Judges announced for Urbana’s 9th annual Simon Kenton Chili Cook-off Festival


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A first-place trophy and $1,000 will be awarded to the big winner on Saturday, Sept. 26.

A first-place trophy and $1,000 will be awarded to the big winner on Saturday, Sept. 26.


Courtesy photo

On Saturday, Sept. 26, 30 contestants will be firing up their kettles and creating their best chili in hopes of taking home the top prize of $1,000 during the 9th annual Simon Kenton Chili Cook-off Festival. The festival committee has decided to let the “pros” be the judge and have a team of professional cooks/chefs doing the honors.

The judges are Matt Smith, chef at Cafe Paradiso; Chef Yesho Chetty, owner of Fusion 40.83 Restaurant; Keith Wicker, chef at Forage Restaurant; Eileen Grogan, general manager at Coppertop Restaurant; and Chuck Jones, retired owner of Catfish Jones Restaurant.

Smith graduated from the Hocking College Culinary School and worked in the Urbana area at Catfish Jones Restaurant and the Urbana Country Club prior to moving to Paradiso. He is a hometown boy and has always enjoyed cooking and loves creating dishes using fresh ingredients sourced locally. With 10 years experience in the cooking arena, he is looking forward to the challenge of selecting the top chili.

Chetty graduated from the Culinary School of Cincinnati State and began a career that took him from the Wright-Patterson Air Force Base Officers Club to Arkansas where he met and cooked for President Bill Clinton and on to the Turtle Island Resort in the Fiji Islands where he served as the head chef. Upon his return to the Midwest, he worked in Columbus and Springfield restaurants and, in May 2011, he participated in the opening of the Fusion 40.83 Restaurant in Urbana, later becoming the sole owner. He offers seasonal dishes in addition to the regular menu, sourcing local foods as much as possible. He donates regularly to local events and would like to partner with Urbana High School in establishing a culinary arts program. His pursuit to become a chef did not begin until his junior year at Wright State. He was studying to be a chemist, when he decided to pursue his dream of becoming a culinary master. “Only in America, can you have a second chance to apply yourself, work hard and succeed,” said Chef Chetty.

Wicker has always had a passion for cooking. While studying art history at Denison University, he decided to pursue his dream of becoming a chef and left for France where he trained at Le Cordon Bleu College of Culinary Arts. Upon his return to the states, he catered events on Embassy Row in Washington, D.C. and served as grand chef for former Ohio governors John Gilligan and James Rhodes. He opened Cafe Monet, the first restaurant to be inside the Dayton Art Institute, owned a restaurant in Yellow Springs, was head chef at the Women’s Town Club of Springfield and owed Edgwick Catering in Springfield for 15 years. Although he is retired, he joined the team at Forage to present fresh, locally-sourced and chemically-free foods in a wonderful array of dishes. Although he will “retire” again in December, he will continue to supply baked goods to Forage and continue as a consultant. He is training a new chef and is confident that the quality and variety of food offered will continue to be the best possible. “I am honored to be asked to judge the chili,” Wicker said.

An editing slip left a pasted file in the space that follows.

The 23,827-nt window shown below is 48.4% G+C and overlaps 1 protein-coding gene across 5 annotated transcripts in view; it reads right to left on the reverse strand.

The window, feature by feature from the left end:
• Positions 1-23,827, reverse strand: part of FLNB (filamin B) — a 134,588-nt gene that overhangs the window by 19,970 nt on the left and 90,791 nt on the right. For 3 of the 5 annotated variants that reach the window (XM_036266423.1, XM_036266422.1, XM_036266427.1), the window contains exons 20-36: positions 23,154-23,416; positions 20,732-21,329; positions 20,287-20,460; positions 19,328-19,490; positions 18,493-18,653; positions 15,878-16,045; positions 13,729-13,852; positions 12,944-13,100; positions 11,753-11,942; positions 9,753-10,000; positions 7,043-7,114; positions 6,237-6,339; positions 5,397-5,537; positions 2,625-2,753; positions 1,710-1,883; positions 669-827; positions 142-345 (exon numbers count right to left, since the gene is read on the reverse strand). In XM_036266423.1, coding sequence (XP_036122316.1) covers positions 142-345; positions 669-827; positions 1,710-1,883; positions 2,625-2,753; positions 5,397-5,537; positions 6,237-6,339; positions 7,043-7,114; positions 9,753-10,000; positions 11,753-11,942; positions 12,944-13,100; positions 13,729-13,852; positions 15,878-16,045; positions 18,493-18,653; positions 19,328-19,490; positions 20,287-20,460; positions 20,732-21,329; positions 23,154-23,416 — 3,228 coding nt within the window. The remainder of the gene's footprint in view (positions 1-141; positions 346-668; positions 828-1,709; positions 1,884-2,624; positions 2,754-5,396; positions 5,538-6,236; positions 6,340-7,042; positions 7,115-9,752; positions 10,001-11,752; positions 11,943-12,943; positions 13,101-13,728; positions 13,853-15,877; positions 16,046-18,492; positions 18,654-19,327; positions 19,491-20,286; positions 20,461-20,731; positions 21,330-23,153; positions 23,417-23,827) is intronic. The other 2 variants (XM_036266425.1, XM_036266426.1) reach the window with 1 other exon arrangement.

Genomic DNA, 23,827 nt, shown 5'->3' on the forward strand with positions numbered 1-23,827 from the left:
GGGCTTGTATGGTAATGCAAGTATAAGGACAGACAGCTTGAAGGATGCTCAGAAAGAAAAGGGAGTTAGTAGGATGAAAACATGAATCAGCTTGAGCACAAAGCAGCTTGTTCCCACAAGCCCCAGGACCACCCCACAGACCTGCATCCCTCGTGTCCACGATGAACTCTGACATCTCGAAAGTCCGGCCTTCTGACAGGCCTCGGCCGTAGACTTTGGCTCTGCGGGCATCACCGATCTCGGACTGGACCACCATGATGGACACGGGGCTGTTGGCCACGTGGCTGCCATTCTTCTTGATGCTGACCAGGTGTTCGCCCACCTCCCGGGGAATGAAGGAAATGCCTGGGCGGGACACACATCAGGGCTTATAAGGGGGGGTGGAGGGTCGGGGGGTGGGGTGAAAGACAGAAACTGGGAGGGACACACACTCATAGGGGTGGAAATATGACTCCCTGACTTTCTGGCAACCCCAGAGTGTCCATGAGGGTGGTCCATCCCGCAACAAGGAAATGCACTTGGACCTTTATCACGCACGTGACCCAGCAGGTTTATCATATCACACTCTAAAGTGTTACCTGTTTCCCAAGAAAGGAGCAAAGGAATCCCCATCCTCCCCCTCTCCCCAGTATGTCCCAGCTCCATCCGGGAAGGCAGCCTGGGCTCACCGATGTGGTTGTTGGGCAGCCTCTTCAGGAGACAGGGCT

Grogan is looking forward to participating as a chili judge. She has always worked in the food industry – her first job being at the Plain and Fancy Donut shop in Maryland while attending high school. Upon her return to Urbana, she worked at the Urbana Country Club, Catfish Jones, and Paradiso Restaurant. She has enjoyed the challenge of opening a new restaurant and working with the chefs on new recipes and menu selections. As she admits, she has been in the Urbana restaurant business so long she knows her customers and their drink and food choices.

Chuck Jones is no stranger to the restaurant business. He is a self-taught chef, having entered the restaurant business while living in Texas. Beginning at ground level, he worked his way up to the position of chef, gaining invaluable experience for his future career as restaurant owner. He returned to Urbana and opened Catdaddy’s Restaurant in Springfield and later Catfish Jones Restaurant in Urbana. He has participated as a judge in four previous Simon Kenton Chili cook-off events and has always enjoyed the experience.

A first-place trophy and $1,000 will be awarded to the big winner on Saturday, Sept. 26.
http://www.urbanacitizen.com/wp-content/uploads/sites/36/2015/09/web1_chili-trophy.jpgA first-place trophy and $1,000 will be awarded to the big winner on Saturday, Sept. 26. Courtesy photo

Submitted Story

Information submitted by event organizers.

Information submitted by event organizers.

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